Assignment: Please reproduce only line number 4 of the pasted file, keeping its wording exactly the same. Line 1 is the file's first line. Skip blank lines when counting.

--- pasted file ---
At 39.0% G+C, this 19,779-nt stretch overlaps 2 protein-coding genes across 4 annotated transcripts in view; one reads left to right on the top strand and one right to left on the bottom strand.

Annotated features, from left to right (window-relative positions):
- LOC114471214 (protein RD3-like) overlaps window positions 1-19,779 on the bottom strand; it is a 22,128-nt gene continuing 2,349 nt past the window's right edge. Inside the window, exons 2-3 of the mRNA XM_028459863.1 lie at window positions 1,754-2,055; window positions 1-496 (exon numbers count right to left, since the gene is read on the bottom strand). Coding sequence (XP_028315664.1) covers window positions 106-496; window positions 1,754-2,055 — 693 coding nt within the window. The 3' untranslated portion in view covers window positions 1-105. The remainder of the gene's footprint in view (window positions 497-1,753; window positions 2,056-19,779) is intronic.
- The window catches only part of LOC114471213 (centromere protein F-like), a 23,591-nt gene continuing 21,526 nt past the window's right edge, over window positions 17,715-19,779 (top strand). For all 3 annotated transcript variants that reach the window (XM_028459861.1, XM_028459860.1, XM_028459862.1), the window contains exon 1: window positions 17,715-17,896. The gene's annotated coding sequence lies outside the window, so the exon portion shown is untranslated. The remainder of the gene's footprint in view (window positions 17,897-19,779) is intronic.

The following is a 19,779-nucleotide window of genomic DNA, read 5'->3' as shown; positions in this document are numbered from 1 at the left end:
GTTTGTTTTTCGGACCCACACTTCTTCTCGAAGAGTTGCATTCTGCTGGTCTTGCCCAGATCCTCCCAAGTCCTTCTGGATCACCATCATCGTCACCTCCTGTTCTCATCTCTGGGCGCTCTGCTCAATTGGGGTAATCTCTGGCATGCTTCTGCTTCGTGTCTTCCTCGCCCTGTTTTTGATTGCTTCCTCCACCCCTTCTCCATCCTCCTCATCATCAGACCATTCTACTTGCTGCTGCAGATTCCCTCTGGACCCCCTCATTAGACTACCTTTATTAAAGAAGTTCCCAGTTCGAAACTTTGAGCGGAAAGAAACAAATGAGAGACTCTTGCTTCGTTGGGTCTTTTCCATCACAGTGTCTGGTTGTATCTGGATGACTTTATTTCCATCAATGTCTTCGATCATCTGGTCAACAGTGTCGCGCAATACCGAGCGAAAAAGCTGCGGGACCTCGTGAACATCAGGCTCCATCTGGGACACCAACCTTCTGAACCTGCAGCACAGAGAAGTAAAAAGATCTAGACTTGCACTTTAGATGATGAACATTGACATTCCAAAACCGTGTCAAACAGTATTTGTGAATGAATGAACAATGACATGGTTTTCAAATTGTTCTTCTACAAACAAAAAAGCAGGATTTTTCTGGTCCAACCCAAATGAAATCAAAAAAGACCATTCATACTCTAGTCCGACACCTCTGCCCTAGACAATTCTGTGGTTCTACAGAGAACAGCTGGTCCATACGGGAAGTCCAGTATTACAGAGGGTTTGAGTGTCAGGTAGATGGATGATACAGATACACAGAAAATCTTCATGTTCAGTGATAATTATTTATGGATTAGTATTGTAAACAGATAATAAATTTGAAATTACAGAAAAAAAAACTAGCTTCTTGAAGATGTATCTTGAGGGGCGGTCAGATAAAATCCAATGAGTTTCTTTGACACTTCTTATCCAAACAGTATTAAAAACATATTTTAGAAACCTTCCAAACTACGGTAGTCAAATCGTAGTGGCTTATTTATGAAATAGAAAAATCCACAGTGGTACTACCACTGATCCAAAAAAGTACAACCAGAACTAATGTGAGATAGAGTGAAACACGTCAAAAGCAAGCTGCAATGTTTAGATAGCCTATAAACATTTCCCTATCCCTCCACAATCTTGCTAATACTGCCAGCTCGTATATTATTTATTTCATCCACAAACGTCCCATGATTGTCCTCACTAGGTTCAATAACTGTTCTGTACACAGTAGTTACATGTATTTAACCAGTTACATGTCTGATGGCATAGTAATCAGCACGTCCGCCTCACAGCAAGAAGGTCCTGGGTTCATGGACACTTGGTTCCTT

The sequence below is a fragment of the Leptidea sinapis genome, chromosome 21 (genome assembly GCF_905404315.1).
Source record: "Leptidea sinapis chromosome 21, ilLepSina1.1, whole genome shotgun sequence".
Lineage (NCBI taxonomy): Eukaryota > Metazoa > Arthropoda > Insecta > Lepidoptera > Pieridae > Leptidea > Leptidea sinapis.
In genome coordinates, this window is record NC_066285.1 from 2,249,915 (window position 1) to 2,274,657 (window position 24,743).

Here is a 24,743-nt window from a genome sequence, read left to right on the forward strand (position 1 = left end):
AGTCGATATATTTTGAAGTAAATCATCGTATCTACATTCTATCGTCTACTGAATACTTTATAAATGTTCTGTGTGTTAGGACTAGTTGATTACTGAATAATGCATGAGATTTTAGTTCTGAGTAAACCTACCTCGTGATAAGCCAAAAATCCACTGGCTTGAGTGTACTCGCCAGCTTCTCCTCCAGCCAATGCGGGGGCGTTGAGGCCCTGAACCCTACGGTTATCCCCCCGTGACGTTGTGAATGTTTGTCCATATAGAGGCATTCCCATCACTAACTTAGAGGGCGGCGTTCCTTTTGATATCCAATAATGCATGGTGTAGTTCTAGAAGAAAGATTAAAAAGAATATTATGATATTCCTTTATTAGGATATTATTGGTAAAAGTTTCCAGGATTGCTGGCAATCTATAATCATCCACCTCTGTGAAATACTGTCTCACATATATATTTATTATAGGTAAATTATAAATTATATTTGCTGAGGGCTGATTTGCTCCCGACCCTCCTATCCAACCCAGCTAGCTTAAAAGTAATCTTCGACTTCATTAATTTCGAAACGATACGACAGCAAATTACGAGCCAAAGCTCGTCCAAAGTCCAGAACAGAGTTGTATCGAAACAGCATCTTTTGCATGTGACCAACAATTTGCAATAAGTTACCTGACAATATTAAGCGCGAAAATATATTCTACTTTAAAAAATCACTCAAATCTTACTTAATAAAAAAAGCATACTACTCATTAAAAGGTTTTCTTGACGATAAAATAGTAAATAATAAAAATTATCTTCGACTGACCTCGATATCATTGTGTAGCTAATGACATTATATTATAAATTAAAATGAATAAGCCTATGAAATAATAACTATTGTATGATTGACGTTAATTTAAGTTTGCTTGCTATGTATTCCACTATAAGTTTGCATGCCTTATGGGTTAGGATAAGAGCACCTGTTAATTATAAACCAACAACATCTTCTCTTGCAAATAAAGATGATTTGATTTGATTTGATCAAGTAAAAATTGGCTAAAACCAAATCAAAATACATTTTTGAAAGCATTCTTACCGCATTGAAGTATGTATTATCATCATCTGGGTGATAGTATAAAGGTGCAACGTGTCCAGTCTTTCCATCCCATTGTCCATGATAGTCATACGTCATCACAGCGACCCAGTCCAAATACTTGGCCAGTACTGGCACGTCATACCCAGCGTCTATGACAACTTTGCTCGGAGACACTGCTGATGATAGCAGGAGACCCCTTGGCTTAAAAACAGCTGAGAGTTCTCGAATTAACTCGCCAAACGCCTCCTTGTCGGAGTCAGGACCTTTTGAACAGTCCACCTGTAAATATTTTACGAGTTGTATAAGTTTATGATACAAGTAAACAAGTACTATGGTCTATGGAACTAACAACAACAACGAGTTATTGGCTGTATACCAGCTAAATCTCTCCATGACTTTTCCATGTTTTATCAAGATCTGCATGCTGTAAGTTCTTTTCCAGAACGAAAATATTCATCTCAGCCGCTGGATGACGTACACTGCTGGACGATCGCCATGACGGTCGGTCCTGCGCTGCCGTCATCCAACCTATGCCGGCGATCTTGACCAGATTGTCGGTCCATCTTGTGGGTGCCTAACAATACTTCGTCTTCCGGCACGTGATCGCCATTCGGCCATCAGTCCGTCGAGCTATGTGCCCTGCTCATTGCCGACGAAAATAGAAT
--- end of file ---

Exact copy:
- The window catches only part of LOC114471213 (centromere protein F-like), a 23,591-nt gene continuing 21,526 nt past the window's right edge, over window positions 17,715-19,779 (top strand). For all 3 annotated transcript variants that reach the window (XM_028459861.1, XM_028459860.1, XM_028459862.1), the window contains exon 1: window positions 17,715-17,896. The gene's annotated coding sequence lies outside the window, so the exon portion shown is untranslated. The remainder of the gene's footprint in view (window positions 17,897-19,779) is intronic.